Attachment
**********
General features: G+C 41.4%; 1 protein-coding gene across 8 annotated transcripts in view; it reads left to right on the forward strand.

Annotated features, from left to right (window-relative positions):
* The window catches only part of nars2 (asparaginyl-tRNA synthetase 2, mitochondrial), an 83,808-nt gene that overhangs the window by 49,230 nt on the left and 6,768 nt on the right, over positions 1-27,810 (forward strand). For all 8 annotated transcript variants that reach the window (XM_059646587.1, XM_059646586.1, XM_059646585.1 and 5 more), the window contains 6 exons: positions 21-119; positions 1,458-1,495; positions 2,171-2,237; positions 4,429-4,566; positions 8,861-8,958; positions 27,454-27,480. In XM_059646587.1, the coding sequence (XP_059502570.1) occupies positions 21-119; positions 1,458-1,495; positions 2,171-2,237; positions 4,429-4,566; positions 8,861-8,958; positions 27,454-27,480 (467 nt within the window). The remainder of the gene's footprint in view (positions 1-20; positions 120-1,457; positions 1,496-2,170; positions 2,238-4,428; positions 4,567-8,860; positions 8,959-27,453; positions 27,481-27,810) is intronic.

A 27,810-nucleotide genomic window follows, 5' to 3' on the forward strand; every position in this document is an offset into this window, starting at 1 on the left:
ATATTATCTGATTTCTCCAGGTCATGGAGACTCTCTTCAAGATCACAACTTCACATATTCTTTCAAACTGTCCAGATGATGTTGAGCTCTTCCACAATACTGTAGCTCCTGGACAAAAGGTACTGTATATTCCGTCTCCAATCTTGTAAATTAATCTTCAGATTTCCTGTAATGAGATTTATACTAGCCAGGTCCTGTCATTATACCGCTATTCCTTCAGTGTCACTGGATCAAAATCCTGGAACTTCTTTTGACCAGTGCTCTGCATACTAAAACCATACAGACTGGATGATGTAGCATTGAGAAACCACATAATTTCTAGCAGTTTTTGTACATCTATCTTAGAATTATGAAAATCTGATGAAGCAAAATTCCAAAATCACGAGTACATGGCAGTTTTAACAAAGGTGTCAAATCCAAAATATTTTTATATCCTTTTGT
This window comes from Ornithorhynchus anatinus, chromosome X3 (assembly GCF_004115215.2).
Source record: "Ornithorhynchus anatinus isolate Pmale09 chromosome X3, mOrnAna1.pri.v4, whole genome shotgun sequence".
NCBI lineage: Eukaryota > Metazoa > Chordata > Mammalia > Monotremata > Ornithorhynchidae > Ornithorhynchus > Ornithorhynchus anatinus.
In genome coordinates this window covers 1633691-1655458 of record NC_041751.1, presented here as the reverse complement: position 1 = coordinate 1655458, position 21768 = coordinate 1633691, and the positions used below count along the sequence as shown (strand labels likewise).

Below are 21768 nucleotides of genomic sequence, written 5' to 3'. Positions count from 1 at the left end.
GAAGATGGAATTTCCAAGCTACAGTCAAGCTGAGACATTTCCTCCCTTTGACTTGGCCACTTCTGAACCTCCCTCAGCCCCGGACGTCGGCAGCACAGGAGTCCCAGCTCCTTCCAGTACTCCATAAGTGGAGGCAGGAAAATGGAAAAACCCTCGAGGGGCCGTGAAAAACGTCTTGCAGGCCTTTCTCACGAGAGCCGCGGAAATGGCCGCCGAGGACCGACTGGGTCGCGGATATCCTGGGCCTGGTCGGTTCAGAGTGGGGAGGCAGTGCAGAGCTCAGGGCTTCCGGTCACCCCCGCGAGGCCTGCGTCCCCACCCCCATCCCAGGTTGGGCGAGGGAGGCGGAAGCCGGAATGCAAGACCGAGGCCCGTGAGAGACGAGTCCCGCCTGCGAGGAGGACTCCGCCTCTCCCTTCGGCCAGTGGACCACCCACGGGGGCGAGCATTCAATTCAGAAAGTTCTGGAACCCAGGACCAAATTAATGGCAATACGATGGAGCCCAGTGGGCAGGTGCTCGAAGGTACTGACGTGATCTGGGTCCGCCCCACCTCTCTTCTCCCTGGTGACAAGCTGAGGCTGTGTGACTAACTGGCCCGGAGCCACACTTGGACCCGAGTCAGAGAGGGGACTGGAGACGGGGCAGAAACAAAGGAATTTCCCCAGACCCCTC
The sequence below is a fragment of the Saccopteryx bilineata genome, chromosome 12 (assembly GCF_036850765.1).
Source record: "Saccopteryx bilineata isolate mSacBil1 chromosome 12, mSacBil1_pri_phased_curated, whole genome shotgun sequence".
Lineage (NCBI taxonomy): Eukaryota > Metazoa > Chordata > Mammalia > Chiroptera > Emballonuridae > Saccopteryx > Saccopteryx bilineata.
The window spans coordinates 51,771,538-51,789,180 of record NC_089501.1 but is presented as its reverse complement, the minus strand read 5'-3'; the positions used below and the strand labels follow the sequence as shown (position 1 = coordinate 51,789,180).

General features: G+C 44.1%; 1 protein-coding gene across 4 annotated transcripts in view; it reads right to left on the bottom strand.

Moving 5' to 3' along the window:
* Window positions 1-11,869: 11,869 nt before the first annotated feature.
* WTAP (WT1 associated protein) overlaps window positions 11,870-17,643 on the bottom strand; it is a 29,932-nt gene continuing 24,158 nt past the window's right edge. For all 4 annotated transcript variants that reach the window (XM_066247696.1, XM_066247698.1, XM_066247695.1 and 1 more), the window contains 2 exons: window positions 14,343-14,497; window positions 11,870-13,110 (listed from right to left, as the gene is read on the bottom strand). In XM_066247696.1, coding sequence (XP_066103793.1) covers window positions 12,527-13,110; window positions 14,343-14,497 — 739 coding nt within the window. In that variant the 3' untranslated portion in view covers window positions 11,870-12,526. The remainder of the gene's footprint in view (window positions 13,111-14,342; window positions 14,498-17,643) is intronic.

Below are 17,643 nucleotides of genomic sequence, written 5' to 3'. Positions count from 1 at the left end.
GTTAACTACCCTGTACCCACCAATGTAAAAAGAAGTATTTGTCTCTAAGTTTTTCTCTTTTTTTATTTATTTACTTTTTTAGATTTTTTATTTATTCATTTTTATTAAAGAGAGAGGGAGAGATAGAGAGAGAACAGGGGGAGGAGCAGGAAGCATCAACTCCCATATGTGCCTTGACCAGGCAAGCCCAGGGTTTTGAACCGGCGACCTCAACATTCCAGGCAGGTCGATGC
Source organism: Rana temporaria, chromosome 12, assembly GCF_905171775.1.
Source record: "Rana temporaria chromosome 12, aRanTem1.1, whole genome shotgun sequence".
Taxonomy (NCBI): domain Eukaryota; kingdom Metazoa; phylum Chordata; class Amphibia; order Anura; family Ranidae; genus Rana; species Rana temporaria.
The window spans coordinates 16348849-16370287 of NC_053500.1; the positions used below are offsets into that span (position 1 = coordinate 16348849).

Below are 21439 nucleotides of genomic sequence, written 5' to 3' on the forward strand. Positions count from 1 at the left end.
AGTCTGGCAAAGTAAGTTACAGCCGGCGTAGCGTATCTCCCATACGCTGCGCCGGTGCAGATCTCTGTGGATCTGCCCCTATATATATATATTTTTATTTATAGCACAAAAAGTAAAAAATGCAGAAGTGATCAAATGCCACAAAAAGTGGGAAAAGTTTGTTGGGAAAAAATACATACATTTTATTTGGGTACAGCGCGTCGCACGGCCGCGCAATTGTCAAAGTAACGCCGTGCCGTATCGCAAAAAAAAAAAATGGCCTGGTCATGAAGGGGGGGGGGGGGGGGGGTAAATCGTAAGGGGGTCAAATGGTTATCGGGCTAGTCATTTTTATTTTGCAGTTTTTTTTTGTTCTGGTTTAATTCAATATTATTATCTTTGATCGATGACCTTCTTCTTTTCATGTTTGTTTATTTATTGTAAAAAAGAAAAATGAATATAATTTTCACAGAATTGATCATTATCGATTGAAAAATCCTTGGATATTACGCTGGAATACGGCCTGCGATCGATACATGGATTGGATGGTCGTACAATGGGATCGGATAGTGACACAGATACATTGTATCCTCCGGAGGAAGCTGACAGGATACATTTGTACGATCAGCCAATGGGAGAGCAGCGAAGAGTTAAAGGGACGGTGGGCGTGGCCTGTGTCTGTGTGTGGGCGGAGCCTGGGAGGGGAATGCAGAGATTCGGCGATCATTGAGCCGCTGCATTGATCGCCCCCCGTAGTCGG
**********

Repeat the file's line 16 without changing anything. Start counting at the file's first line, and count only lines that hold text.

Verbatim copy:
General features: G+C 44.1%; 1 protein-coding gene across 4 annotated transcripts in view; it reads right to left on the bottom strand.